‘Evening’ – Caspar David Friedrich, 1824 – WikiArt
“Death doth not trouble me.
‘Tis through that door I come
Unto the place which long
hath been my spirit’s home.”
~ Angelus Silesius
There is one thing in life that is haunting us. This is the fact of our certain death. And yet, considering that we all know that we are going to die, most people don’t actually worry that much about it. How come that people who believe that they are solely their body can stay so cool when waiting for a certain death? They should be terrified. This should come as some unbearable news. But it’s not. Even though we don’t look forward to dying, we nevertheless take the news with a remarkable composure. We don’t mind that much if you ask me. Why is that?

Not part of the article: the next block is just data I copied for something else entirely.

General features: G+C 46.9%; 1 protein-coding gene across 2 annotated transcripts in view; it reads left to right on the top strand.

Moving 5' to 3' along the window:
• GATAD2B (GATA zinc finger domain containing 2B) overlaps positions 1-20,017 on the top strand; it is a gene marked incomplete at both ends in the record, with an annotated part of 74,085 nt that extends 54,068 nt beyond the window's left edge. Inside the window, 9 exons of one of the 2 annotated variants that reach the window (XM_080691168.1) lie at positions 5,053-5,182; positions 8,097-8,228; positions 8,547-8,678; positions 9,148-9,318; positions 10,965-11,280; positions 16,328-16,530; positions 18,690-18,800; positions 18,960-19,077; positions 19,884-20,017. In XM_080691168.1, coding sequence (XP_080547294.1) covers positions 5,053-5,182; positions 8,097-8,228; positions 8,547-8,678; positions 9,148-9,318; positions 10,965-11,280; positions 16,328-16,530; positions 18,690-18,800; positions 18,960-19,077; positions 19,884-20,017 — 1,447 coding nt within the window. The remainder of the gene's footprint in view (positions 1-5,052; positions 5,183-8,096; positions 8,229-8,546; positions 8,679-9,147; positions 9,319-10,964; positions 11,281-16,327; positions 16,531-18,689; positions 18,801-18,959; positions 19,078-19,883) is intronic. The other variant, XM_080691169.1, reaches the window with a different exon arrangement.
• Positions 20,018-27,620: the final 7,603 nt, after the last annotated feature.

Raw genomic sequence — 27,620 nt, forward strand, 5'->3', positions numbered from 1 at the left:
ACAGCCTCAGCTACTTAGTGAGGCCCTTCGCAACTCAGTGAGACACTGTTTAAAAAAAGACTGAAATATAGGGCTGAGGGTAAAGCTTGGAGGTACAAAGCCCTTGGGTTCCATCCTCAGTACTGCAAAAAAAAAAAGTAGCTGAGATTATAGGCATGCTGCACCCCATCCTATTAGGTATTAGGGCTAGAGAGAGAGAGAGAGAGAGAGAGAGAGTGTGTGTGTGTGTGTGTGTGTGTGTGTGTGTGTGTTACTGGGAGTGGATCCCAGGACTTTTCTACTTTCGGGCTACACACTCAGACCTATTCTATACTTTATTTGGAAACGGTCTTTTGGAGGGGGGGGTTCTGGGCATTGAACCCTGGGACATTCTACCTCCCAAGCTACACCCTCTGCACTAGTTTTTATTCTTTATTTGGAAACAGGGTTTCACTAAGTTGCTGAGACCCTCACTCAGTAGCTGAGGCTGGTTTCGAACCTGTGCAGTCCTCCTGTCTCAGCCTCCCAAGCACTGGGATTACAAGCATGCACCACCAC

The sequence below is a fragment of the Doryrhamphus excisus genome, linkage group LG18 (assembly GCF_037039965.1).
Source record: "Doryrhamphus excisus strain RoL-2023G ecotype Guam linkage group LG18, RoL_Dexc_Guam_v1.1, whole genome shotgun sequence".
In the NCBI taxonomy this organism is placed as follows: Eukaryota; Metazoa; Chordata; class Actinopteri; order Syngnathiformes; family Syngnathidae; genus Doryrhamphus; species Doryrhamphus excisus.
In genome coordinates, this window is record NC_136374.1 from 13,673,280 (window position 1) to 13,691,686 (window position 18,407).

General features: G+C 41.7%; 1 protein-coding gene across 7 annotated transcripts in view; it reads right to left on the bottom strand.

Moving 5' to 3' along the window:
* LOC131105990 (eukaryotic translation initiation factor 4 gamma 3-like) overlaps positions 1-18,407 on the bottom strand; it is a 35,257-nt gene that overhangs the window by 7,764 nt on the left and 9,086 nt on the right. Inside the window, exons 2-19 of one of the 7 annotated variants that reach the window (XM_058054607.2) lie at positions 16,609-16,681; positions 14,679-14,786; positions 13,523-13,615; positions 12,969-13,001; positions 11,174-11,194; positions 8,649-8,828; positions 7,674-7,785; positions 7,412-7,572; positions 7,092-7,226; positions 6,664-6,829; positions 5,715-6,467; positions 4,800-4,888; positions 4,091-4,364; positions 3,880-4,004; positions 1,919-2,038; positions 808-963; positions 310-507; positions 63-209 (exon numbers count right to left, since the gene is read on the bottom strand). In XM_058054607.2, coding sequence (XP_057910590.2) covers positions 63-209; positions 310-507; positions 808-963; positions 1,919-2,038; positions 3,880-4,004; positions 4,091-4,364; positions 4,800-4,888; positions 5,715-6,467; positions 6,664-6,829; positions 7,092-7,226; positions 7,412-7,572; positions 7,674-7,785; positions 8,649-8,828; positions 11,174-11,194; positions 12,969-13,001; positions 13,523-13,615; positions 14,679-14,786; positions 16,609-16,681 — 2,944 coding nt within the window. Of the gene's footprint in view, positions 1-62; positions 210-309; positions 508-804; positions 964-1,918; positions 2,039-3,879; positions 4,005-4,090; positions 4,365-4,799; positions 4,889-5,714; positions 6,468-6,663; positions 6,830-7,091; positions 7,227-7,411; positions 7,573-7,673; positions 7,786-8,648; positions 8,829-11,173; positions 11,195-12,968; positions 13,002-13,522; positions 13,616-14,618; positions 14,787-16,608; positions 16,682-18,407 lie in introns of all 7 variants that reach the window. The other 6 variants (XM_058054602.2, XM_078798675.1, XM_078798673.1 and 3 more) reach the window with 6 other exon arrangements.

Is it that we have deep down the intuition of our immortality? If I say ‘I’m going to die’, how does it feel? Am I saying the truth? Do I really know this for certain? Or am I casually repeating something that I have learned and has now become a deeply ingrained belief? But this being said, don’t let us be mistaken. Most of the time, we push death far away and numb ourself to its dreadful reality. And the fear of death is conditioning and bending our lives in the most ruthless manner. What a paradox it all is! But in that paradox lies the whole riddle of life and death, of suffering and happiness, of love and God. Death is a portal to our true nature. One that is inescapable. Who is it that is going to die? Or rather what is it? Let’s have a look at it…